By Sarah Mac Donald - 29 November, 2013
A group campaigning for reform in the Church has nominated former Irish president, Mary McAleese, and theologian, Gina Menzies, as Irish representatives for next year’s Synod on the Family.
The Synod was announced by Pope Francis for October 2014.
According to We are Church Ireland, the decision to nominate lay representatives from individual countries was taken at a recent meeting of the umbrella body, International Movement of We are Church (IMWAC).
The bold move is likely to irk those organising the Synod and the Irish hierarchy as the Synod is due to be attended by bishops representing the global Church.
A final list of lay nominees will be forwarded to the Synod organisers when the list is whittled down from the various nominations from national group members of IMWAC.
Describing the move as a “proactive decision” aimed at ensuring that the views of Irish lay Catholics are heard at the Synod, WACI spokesman, Brendan Butler, told CatholicIreland.net that 50 years ago the Second Vatican Council allowed members of the laity to participate in its discussions.
“It is sort of incongruous when you think that the Synod is on the family, and yet there is seemingly no plan for lay involvement,” he said.
“These two women that we are proposing are eminent academics and family people. They could contribute so much – more than any bishop because they would have the experience and the expertise to talk about family life.”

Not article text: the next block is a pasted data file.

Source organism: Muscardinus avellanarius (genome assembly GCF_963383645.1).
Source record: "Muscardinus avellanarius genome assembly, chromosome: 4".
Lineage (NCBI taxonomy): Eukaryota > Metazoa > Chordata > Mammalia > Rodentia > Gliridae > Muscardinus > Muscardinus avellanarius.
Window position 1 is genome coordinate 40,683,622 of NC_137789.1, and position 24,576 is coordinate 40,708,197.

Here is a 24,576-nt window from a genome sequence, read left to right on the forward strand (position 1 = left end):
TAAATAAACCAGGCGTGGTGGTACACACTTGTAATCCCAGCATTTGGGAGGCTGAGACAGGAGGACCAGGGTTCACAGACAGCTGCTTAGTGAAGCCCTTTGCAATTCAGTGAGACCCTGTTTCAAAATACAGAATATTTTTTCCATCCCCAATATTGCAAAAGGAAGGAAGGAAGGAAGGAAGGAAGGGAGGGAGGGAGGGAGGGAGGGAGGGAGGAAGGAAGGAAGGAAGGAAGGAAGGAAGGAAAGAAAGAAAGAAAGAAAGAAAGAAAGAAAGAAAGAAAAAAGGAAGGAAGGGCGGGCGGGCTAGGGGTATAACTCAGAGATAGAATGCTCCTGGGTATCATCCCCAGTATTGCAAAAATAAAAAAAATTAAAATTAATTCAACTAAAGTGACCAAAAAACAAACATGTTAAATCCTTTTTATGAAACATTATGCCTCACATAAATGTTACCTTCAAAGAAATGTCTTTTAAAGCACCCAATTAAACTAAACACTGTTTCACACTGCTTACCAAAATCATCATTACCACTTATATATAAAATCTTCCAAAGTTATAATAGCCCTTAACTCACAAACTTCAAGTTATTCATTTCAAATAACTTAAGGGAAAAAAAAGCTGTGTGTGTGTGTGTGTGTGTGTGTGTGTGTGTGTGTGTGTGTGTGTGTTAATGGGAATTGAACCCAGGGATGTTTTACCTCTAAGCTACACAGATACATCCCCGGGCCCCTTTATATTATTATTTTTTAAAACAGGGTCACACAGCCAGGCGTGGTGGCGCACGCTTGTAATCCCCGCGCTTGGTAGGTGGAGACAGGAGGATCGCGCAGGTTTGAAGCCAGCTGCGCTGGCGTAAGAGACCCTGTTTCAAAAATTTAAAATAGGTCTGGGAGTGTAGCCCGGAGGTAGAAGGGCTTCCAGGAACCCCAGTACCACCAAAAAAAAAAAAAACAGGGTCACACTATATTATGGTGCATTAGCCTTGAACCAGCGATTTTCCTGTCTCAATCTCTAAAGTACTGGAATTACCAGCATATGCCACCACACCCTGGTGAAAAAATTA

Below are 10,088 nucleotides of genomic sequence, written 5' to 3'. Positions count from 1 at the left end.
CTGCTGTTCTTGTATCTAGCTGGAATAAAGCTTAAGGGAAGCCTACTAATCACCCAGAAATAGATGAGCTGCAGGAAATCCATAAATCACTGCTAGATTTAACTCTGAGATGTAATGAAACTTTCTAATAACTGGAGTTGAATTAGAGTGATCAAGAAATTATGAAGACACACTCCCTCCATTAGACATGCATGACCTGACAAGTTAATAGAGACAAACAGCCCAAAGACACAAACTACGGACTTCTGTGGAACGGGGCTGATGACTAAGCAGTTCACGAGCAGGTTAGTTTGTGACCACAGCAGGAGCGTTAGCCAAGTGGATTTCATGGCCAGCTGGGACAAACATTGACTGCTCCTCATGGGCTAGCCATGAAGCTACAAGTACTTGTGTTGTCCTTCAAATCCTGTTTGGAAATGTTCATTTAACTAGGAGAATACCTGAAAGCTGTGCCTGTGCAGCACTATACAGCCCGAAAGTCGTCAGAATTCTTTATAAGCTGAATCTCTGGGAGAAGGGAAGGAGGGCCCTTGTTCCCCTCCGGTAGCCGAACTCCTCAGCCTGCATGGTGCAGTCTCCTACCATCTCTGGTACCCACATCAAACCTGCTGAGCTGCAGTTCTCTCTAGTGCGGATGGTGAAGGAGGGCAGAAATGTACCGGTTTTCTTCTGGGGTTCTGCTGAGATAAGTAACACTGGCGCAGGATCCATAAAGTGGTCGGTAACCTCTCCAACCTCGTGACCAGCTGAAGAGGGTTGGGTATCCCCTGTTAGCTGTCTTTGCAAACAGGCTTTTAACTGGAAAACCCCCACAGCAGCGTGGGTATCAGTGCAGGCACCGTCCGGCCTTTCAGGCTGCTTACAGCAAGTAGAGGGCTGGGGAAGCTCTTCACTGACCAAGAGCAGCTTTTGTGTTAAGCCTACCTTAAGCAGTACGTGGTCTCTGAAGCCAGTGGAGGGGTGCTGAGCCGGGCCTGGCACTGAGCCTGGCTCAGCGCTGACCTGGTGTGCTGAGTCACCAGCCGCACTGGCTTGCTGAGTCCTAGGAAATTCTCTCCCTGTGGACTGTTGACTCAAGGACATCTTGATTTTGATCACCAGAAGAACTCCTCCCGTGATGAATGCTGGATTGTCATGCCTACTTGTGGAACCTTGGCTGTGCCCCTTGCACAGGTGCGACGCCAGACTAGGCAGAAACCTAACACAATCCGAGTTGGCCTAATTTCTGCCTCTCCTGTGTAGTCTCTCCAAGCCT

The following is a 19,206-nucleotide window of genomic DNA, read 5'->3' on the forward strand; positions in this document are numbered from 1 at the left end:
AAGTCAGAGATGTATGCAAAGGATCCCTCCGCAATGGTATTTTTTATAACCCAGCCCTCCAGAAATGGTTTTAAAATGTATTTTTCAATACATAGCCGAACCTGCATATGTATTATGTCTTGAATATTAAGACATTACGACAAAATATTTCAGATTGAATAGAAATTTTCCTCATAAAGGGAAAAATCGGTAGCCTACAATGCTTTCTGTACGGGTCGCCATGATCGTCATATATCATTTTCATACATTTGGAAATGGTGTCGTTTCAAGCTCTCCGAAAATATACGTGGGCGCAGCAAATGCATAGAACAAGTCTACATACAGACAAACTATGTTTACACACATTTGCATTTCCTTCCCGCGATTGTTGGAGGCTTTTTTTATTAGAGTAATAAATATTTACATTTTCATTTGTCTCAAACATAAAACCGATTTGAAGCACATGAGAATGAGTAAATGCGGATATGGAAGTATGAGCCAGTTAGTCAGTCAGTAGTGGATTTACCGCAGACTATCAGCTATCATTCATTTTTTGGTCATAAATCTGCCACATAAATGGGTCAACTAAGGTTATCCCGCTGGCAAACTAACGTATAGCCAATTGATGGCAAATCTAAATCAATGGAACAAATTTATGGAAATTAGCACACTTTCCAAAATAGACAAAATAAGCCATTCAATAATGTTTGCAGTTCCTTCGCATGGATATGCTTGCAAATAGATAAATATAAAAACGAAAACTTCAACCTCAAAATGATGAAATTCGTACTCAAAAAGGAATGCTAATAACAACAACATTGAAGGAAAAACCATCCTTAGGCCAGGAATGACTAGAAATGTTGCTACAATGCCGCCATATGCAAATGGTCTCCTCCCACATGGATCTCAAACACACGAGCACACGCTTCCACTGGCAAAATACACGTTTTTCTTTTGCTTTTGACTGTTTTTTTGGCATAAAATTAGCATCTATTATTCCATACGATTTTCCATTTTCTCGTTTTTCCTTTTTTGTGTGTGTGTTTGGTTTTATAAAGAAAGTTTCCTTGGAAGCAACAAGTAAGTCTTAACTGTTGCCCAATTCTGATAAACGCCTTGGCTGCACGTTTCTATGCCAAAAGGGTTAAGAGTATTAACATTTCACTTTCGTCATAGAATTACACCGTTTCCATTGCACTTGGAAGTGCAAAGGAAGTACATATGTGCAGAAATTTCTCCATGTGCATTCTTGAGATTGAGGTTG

According to Brendan Butler, the fact that the two nominees are both women is WACI’s way of making “a double point.”
“The Pope has said he would like to see women play a more proactive role in the Church. They have always been underrepresented and that is why we are focusing on them. It is a statement in itself.”
“I think women should be involved in the decision-making processes in the Church. Why not bring them in to run some of the Vatican congregations in Rome?” he asked.
“Up to now, they have always played an ancillary role. The word ancilla in Latin was used for a maid. If they are being excluded from the priesthood, then at least include them in the decision-making of the Church,” Brendan Butler said.
“There are two ways of looking at the world – the feminine and the masculine. The Church is missing that perspective of women. To become a cardinal is only a matter of canon law being changed,” he claimed.
Brendan Butler also criticised the Irish Bishops Conference for not doing enough to canvass Irish Catholic opinion on issues which are vital for the future of Catholic families, as outlined in the Vatican’s questionnaire on the family.
“We have written privately to the Bishops Conference asking them to fulfil the wishes of the Pope and promote this survey,” he said.
The Bishops should be pressurised on this because it is their duty – they were asked to do it. Why aren’t they doing this – is it because they don’t believe in the voice of the laity?”